Several Dutch pension funds want additional possibilities to cater for self-employed workers beyond the options offered by the new draft pension law.

According to the new pension law, pension schemes will be allowed to offer “additional pension arrangements for the self-employed” for a period of up to four years. The Netherlands’ largest two sector-wide schemes, ABP and PFZW, have both shown interest in starting an offering for the self-employed, but are calling for more clarity from the legislator.

“Whether we are going to do it, will depend on the possibilities and space offered to pension funds to design such arrangements,” an ABP spokesperson said.

Healthcare scheme PFZW wants to start catering for the self-employed in the cultural sector. The fund’s plan is to include a 3% surcharge on self-employed invoices as a pension contribution, while contributing another 3% themselves. The total sum of 6% will then be deposited on a pension account with PFZW.

“We will pay close attention to whether the new pension law will make this possible temporarily,” a spokesperson said. PFZW needs a minimum of 600 people to take part for the optio to go ahead.

Multi-sector fund PGB, the fund for construction workers (Bouw) and media sector fund PNO have also voiced their interest. These funds are all predominantly active in sectors where the number of self-employed workers is growing.

Social affairs minister Wouter Koolmees wants to give second-pillar pension funds the opportunity to allow the self-employed to join these funds as of next year. The proposal was triggered by increasing worries about the growing group of mostly self-employed workers who don’t save enough for retirement.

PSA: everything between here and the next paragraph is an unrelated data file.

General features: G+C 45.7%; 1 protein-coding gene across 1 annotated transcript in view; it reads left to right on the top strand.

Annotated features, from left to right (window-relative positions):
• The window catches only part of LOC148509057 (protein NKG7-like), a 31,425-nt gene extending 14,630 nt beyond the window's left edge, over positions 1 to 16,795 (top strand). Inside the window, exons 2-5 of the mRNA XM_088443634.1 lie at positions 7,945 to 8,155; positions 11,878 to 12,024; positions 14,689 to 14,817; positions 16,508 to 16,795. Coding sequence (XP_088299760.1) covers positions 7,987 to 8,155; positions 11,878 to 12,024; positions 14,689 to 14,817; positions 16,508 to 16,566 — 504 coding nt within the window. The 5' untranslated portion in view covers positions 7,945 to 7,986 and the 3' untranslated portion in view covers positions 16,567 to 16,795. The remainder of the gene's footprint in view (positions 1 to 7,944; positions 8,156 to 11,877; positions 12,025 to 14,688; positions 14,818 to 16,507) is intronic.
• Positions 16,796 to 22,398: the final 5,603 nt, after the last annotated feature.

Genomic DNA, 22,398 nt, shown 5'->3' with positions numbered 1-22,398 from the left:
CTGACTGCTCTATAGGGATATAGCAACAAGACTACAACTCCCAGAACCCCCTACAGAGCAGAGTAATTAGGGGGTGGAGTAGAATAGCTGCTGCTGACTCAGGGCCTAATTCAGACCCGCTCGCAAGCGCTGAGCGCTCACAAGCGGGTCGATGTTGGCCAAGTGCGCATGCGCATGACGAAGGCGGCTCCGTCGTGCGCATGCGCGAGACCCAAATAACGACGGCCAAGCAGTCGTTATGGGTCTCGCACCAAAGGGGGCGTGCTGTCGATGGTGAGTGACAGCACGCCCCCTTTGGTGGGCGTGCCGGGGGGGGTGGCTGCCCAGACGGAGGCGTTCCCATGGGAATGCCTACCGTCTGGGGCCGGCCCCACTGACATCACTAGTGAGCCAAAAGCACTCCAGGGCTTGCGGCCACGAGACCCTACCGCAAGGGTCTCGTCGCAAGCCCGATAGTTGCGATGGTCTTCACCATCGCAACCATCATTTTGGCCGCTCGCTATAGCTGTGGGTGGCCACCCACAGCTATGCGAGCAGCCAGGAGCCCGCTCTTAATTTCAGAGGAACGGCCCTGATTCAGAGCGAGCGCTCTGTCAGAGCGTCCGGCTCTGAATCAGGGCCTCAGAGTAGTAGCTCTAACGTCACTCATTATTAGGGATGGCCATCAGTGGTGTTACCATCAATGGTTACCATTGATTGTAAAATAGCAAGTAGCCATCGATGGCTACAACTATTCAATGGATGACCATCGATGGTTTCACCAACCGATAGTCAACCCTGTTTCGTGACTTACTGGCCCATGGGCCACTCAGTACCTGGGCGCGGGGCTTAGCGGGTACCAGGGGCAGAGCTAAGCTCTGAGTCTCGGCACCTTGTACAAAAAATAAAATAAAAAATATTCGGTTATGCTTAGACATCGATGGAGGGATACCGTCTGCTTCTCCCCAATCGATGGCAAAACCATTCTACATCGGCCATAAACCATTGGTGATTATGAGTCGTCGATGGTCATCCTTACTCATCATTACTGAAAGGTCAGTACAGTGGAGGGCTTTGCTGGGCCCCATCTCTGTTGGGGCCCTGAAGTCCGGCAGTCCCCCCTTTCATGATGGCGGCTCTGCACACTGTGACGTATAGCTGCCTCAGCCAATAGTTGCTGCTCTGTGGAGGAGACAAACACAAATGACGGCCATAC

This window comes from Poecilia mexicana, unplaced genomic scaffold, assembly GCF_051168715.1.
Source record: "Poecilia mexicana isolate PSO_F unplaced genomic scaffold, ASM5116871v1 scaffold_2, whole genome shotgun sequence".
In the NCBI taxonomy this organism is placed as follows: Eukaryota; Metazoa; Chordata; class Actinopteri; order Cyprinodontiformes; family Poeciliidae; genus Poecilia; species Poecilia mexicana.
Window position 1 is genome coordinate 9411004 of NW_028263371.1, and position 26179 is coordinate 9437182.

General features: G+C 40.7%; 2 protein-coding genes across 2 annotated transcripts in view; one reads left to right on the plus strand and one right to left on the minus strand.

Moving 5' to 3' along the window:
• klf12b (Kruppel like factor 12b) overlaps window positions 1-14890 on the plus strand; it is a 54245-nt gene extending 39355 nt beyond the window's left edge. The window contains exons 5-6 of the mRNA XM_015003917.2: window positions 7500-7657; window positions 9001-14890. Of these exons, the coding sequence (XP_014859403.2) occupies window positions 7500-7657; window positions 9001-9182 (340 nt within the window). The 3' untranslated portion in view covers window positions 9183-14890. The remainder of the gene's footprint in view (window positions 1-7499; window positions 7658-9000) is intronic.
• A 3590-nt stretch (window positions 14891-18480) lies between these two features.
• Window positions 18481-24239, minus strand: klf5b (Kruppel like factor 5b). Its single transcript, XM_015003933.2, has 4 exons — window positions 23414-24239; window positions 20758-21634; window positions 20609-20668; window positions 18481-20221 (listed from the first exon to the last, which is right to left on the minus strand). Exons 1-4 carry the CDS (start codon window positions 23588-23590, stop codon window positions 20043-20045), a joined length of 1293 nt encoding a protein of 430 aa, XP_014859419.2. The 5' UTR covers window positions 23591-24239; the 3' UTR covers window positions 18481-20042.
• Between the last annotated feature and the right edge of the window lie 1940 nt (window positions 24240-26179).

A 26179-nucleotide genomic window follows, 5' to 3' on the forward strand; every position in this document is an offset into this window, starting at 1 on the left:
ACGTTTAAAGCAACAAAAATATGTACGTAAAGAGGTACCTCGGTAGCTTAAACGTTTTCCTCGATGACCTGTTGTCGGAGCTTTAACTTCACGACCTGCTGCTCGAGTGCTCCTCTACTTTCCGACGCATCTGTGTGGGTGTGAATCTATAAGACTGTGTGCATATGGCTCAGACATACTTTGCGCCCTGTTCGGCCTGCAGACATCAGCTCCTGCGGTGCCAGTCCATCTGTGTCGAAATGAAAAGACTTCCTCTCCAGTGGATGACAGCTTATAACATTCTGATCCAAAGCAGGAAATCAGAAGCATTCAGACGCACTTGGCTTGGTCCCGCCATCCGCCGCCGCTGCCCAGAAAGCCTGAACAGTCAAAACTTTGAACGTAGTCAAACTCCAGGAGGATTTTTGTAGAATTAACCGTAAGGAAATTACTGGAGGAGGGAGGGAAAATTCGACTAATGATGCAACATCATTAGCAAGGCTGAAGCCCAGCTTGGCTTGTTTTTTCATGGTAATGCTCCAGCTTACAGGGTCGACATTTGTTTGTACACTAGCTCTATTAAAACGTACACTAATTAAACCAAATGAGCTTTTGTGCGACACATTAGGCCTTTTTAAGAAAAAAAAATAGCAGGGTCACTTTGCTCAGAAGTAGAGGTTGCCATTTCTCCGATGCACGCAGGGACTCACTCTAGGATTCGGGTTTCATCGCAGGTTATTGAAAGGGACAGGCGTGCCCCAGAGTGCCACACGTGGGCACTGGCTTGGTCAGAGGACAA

Research has shown households including a self-employed worker accrue much lower pension rights than households that include two employees.

In an annex to the draft pension law, the government wrote that it’s “worrisome that a large group of self-employed runs the risk of a significant fall in income upon retirement”.

At the moment, only workers that become self-employed and remain active in the same sector can stay with their pension fund on a voluntary basis. Only a fraction of self-employed use this option as the arrangement is rather rigid. It’s usually not possible to adjust pension contributions to fluctuating income, for example.

PGB has its eye on freelancers

Pension fund PGB is interested in experimenting with pensions for the self-employed. It’s especially keen to woo freelance journalists, though the fund noted some obstacles need to be removed.

“It needs to be fiscally attractive for freelancers to start saving for their pension with us,” a spokesperson said. “Costs are also important. They should not be too high because this could come at the expense of the other members.”

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